Baltimore Orioles: Looking back on ratings once again

Looking back on the autumn, I wrote here and there about lessons that the Baltimore Orioles and MLB could learn from the NFL in terms of over-saturation and TV ratings. I would argue that the NFL is over-saturating it’s product which in turn is diluting it – if that’s possible. In their quest to own almost every night of the week, they’re providing an almost unwatchable product in Thursday Night Football. But I digress.

NFL ratings were down this autumn, due in large part in my view to the election. However again, there were other reasons for this, not limited to the whole National Anthem debate. However the ratings have started to pick up as the season’s gone into it’s stretch run, which in my view is no coincidence given that the election is over. However the NFL feels differently as to why this has happened – and the Orioles should take note.

I’ve read a few articles to the effect that part of why ratings have spiked again is due to the success of the Dallas Cowboys this year. Their success isn’t debatable, however to pin the ratings of the entire league being up again on that is a bit much. I’m not debating that they have a national following, because that goes without saying. However I highly doubt that someone was more motivated to watch last week’s Chargers/Browns game because the Cowboys are good.

However if in fact this is a prevailing sentiment, it’s entirely possible that MLB might start thinking to themselves, gee, maybe our ratings would spike if certain teams are running the table also. Obviously by that, I mean teams such as the Yankees and Red Sox, both of whom have national followings. Could and would MLB make things easier for those teams in a sense?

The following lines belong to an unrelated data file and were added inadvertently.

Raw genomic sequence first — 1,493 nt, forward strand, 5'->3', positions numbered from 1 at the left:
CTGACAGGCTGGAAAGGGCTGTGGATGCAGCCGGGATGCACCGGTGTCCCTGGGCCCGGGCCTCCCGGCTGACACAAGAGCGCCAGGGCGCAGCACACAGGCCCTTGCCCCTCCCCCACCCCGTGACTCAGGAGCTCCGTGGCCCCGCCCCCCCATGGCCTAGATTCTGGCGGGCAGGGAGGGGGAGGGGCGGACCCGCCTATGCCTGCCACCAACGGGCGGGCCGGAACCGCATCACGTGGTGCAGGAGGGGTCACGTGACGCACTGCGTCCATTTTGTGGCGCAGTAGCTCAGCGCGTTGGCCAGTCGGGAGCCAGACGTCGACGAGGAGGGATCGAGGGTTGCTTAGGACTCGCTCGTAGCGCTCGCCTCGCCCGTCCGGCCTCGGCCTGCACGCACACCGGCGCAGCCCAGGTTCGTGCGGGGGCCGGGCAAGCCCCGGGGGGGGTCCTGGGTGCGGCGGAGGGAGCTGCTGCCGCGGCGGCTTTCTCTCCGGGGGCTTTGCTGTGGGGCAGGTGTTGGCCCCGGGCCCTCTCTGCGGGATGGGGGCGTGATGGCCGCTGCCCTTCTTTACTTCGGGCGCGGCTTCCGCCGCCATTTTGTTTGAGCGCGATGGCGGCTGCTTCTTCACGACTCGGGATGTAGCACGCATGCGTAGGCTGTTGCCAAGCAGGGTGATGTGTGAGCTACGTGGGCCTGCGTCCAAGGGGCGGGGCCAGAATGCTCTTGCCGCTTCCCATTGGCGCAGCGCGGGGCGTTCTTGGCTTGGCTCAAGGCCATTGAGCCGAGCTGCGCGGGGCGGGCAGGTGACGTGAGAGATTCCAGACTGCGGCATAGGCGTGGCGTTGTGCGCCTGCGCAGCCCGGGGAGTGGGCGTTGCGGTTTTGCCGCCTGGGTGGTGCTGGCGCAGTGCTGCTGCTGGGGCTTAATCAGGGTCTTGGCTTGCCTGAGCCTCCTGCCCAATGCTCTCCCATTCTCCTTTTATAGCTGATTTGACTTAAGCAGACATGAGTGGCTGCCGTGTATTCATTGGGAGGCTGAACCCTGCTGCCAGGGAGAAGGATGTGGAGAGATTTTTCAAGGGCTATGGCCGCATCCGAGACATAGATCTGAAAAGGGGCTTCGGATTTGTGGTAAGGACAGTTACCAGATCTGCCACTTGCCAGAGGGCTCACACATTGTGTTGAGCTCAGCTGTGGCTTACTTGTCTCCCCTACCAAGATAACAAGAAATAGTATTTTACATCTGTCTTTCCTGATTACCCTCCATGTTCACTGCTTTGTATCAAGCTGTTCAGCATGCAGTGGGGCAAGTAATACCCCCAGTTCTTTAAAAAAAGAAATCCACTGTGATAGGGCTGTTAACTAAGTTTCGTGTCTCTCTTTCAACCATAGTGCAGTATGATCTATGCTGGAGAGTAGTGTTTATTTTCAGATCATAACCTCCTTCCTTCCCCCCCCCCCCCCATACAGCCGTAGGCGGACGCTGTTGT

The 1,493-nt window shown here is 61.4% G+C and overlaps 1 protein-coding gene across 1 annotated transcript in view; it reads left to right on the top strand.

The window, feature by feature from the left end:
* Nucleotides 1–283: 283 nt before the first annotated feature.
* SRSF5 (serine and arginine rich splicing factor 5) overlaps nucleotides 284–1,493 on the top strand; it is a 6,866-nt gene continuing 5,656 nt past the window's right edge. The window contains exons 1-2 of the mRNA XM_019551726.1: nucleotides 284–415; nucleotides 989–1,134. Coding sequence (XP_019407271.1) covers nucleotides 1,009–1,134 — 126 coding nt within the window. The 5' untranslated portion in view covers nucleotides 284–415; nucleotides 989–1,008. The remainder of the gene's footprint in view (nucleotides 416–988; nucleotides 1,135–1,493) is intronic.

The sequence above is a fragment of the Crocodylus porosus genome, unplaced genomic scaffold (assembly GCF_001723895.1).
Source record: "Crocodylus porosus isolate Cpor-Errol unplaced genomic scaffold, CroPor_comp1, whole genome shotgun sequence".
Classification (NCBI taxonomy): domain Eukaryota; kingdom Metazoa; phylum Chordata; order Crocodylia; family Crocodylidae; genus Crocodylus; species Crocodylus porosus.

Well first off, could they? And the answer is no – at least not any more so than they already have. The luxury tax in baseball was designed to squeeze teams who go over a certain level when it comes to salaries. However teams like that simply work that into their budget. MLB couldn’t really do anything to tangibly ensure that those two teams are perpetually good; again, more so than they already have.

The other part is would  they? And the answer there is probably. Baseball’s heyday in the lasrt 15-20 years was probably when New York and Boston were battling year after year in the post season. People paid attention – BIG TIME. Heck, most of America seemingly adopted either New York or Boston during these series’ just to have a rooting interest. So again, if in fact the Dallas Cowboys are single-handedly driving NFL ratings, MLB could look to that and think of how good their ratings might be in some of their more polarizing teams were in it big.

And incidentally, you notice I used the word polarizing. I didn’t say popular. The Los Angeles Dodogers and Chicago Cubs are popular teams. The Green Bay Packers are a popular team. But those franchises aren’t polarizing, like the Cowboys, Yankees, and Red Sox. People who despise them are just as likely to tune in and watch as people who love them. And when you combine the lovers and the haters, yes you have a vast audience.

One thing that MLB could and probably will do is ensure that Boston and New York are on national television as often as they can be. Granted that’s been happening for years, but of course teams get more revenue for national telecasts. When the two sides play over a weekend, you can expect them to be shown nationally on FOX on Saturday afternoon, and of course on ESPN’s Sunday Night Baseball.

So where does that leave the Orioles? In an uphill fight for sure. But that’s been the case for a long time, and since 2012 at least they’ve always found a way.


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